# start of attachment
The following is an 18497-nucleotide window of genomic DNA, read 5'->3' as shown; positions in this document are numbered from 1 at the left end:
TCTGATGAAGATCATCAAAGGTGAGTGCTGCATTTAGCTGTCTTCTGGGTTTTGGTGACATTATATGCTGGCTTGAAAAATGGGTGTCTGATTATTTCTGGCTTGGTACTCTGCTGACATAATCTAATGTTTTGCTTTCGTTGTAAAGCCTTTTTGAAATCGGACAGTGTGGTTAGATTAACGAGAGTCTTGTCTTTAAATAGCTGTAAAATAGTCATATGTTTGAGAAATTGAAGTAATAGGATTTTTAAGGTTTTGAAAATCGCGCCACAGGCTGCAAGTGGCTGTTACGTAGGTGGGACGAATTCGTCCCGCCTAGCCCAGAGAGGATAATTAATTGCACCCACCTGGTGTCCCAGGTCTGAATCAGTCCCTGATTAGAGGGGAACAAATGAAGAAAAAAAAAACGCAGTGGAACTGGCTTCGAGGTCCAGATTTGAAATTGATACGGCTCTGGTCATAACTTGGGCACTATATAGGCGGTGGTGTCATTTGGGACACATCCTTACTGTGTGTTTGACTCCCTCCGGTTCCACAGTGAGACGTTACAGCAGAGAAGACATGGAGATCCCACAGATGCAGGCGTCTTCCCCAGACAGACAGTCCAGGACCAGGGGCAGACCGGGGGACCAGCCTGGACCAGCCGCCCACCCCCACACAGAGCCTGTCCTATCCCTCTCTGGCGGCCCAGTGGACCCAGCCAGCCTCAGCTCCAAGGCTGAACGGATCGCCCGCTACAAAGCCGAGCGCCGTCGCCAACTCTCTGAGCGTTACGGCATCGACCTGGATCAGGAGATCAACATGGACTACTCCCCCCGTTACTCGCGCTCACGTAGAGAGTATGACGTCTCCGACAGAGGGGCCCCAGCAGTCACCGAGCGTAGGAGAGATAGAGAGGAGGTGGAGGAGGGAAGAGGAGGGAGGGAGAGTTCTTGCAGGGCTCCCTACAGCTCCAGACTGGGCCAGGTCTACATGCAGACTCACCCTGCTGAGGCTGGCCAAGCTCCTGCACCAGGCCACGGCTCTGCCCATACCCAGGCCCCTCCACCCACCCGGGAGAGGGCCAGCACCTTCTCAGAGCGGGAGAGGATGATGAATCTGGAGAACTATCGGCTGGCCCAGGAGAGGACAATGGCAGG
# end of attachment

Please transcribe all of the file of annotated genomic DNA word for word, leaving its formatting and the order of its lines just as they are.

The following is an 18497-nucleotide window of genomic DNA, read 5'->3' as shown; positions in this document are numbered from 1 at the left end:
TCTGATGAAGATCATCAAAGGTGAGTGCTGCATTTAGCTGTCTTCTGGGTTTTGGTGACATTATATGCTGGCTTGAAAAATGGGTGTCTGATTATTTCTGGCTTGGTACTCTGCTGACATAATCTAATGTTTTGCTTTCGTTGTAAAGCCTTTTTGAAATCGGACAGTGTGGTTAGATTAACGAGAGTCTTGTCTTTAAATAGCTGTAAAATAGTCATATGTTTGAGAAATTGAAGTAATAGGATTTTTAAGGTTTTGAAAATCGCGCCACAGGCTGCAAGTGGCTGTTACGTAGGTGGGACGAATTCGTCCCGCCTAGCCCAGAGAGGATAATTAATTGCACCCACCTGGTGTCCCAGGTCTGAATCAGTCCCTGATTAGAGGGGAACAAATGAAGAAAAAAAAAACGCAGTGGAACTGGCTTCGAGGTCCAGATTTGAAATTGATACGGCTCTGGTCATAACTTGGGCACTATATAGGCGGTGGTGTCATTTGGGACACATCCTTACTGTGTGTTTGACTCCCTCCGGTTCCACAGTGAGACGTTACAGCAGAGAAGACATGGAGATCCCACAGATGCAGGCGTCTTCCCCAGACAGACAGTCCAGGACCAGGGGCAGACCGGGGGACCAGCCTGGACCAGCCGCCCACCCCCACACAGAGCCTGTCCTATCCCTCTCTGGCGGCCCAGTGGACCCAGCCAGCCTCAGCTCCAAGGCTGAACGGATCGCCCGCTACAAAGCCGAGCGCCGTCGCCAACTCTCTGAGCGTTACGGCATCGACCTGGATCAGGAGATCAACATGGACTACTCCCCCCGTTACTCGCGCTCACGTAGAGAGTATGACGTCTCCGACAGAGGGGCCCCAGCAGTCACCGAGCGTAGGAGAGATAGAGAGGAGGTGGAGGAGGGAAGAGGAGGGAGGGAGAGTTCTTGCAGGGCTCCCTACAGCTCCAGACTGGGCCAGGTCTACATGCAGACTCACCCTGCTGAGGCTGGCCAAGCTCCTGCACCAGGCCACGGCTCTGCCCATACCCAGGCCCCTCCACCCACCCGGGAGAGGGCCAGCACCTTCTCAGAGCGGGAGAGGATGATGAATCTGGAGAACTATCGGCTGGCCCAGGAGAGGACAATGGCAGG